5. In place of the Pro Bowl the NFL will be implementing an employee of the month program. After every professional football display, professional supporters will be encouraged to cast a vote (only one per week) for the football professional they feel did the best job. That professional will have his picture displayed on a plaque at the entrance to the stadium and receive a complementary employee of the month coffee mug. At the end of the season the players at each position that received the most votes for employee of the month throughout the season will be named to the league wide employee of the year team. Football professionals that are selected as employees of the year will receive an all expense trip for two to Hawaii and a souvenir engraved ball point pen. Warning: professional supporters caught trying to cast more than one vote per week for the employee of the month will be banned from all NFL events for life, no exceptions.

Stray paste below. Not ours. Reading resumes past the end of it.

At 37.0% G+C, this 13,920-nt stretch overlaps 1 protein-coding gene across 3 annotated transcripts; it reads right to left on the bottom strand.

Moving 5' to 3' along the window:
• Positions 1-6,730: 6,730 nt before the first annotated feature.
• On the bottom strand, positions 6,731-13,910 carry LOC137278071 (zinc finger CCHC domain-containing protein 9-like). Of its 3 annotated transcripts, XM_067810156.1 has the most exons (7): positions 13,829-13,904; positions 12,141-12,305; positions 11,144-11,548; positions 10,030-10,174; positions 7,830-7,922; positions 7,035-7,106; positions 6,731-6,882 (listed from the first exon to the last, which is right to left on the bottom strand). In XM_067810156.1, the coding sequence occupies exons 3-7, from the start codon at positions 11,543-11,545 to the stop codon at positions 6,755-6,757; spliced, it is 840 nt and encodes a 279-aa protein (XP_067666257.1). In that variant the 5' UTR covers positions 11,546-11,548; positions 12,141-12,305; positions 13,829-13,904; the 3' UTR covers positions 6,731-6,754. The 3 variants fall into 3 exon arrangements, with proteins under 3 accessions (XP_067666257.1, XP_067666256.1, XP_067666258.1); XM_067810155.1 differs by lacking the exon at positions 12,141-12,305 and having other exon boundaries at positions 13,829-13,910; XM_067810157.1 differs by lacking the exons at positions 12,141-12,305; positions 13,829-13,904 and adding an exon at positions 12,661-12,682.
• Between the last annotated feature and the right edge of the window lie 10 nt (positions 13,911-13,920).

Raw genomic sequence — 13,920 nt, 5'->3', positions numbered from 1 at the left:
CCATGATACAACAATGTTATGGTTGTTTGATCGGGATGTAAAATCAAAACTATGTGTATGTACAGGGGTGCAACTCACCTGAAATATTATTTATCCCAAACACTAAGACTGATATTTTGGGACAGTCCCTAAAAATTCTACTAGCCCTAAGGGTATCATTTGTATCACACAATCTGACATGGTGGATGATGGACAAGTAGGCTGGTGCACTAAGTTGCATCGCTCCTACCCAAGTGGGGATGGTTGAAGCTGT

6. While the NFL hasn’t figured out a way to enforce rules 1-5 on a professional supporter’s private property (yet), all professional supporters are strongly encouraged to practice these rules at their home or anywhere that they may watch a professional football display. In fact, the NFL recommends that professional supporters not watch NFL professional football displays in groups of more than six people. It is the belief of the NFL that when watching professional football displays in a “party” or sports bar atmosphere that it is hard to maintain the professionalism necessary to truly enjoy the NFL professional product.